The build out, the last leg of which was approved Nov. 10 by the Public Service Commission of Wisconsin, will see capital requirements of $6.3 billion between 2003-08. West says the debt component will amount to $600 million. The lion's share of the funding--$5 billion--will come from internal sources and the balance will be made up by issuing equity and through asset sales, he adds.
The company's expansion project--dubbed Power The Future--consists of building two 545 MW natural gas-fueled units at its Port Washington facility and two 615 MW coal-fueled base-load plants at its Oak Creek plant. The debt portion of the gas facility construction costs can probably be met through commercial paper, West notes, but the more expensive coal units will require loan funding.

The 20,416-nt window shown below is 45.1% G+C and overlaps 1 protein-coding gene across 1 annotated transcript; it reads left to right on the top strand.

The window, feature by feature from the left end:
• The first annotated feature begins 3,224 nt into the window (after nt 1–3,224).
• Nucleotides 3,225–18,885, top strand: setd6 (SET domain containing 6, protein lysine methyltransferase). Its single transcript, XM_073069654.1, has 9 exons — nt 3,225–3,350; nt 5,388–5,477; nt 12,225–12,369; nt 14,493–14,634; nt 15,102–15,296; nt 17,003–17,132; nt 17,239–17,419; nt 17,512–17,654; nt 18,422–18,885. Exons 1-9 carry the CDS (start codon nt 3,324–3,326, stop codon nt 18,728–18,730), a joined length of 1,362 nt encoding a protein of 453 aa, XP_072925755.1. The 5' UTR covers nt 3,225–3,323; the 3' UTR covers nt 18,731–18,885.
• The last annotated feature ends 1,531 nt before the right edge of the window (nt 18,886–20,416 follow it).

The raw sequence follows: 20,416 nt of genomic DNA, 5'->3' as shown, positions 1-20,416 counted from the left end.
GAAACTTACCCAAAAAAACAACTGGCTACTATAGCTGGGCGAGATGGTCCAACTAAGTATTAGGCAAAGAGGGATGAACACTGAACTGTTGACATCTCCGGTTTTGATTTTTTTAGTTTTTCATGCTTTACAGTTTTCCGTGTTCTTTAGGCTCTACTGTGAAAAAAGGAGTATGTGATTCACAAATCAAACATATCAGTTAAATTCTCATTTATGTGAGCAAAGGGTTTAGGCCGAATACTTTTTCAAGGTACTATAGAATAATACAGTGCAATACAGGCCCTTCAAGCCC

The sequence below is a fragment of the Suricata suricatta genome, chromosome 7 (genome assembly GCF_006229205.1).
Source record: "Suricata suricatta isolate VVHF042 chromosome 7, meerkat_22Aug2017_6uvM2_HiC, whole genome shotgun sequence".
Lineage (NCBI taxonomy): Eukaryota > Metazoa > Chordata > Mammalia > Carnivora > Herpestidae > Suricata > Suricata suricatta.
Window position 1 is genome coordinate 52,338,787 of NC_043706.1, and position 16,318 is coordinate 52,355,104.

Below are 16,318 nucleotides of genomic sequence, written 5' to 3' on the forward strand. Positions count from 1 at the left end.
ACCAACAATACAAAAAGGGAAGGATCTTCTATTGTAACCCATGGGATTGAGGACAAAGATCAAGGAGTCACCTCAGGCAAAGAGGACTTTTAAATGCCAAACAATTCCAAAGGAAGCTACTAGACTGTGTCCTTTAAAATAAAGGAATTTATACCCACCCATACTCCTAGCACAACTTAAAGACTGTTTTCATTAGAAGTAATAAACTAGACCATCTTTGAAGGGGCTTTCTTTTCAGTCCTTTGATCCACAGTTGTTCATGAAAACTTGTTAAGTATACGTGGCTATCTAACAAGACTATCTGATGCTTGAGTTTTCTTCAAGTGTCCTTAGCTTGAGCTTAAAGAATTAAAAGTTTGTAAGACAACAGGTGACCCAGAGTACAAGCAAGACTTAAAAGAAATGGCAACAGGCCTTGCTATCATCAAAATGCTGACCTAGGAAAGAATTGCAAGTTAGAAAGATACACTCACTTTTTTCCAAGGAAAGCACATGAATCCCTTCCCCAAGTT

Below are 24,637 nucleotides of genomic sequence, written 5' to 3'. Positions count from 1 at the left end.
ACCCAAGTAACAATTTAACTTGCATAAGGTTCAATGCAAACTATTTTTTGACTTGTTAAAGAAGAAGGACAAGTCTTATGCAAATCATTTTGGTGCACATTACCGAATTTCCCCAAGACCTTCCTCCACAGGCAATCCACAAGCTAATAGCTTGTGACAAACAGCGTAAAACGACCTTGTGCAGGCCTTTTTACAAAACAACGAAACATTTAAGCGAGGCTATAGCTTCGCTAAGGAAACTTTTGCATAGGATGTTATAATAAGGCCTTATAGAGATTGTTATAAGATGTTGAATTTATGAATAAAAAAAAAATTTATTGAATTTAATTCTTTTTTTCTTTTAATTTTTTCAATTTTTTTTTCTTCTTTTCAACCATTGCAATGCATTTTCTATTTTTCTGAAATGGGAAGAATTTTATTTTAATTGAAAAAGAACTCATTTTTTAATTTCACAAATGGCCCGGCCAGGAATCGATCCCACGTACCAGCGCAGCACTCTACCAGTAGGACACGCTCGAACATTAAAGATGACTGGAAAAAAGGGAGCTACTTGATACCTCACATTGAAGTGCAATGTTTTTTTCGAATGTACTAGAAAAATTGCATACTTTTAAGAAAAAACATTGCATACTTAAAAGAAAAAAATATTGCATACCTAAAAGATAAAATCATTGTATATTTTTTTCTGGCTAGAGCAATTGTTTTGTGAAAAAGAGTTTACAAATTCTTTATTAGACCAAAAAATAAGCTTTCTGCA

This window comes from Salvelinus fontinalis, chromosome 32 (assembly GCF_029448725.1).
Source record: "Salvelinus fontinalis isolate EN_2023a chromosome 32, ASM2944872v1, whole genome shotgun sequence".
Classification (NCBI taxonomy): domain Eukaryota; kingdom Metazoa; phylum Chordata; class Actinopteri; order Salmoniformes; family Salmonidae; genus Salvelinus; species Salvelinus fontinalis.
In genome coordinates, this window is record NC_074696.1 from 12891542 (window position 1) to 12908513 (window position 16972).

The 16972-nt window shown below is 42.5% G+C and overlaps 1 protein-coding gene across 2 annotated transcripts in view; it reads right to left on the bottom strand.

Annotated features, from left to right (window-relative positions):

The first unit to come on line will be the phase one of Port Washingtonin 2005 and the last will be the second unit at Oak Creekin 2010. Once construction is wrapped, longer-term financing via the bond market will be put in place, West says. "Once we do take out the financing, the debt will be tied to the specific plants."
West declined to name the banks it is talking to about the loan funding, but the indications are that there will be interest among lenders. JP Morgan Chaseleads the company's corporate level commercial paper loan facility.
Under the Public Service Commission ruling, subsidiary We Powersubsidiary will construct and own the new facilities and utility Wisconsin Electric Powerwill lease and operate the plants.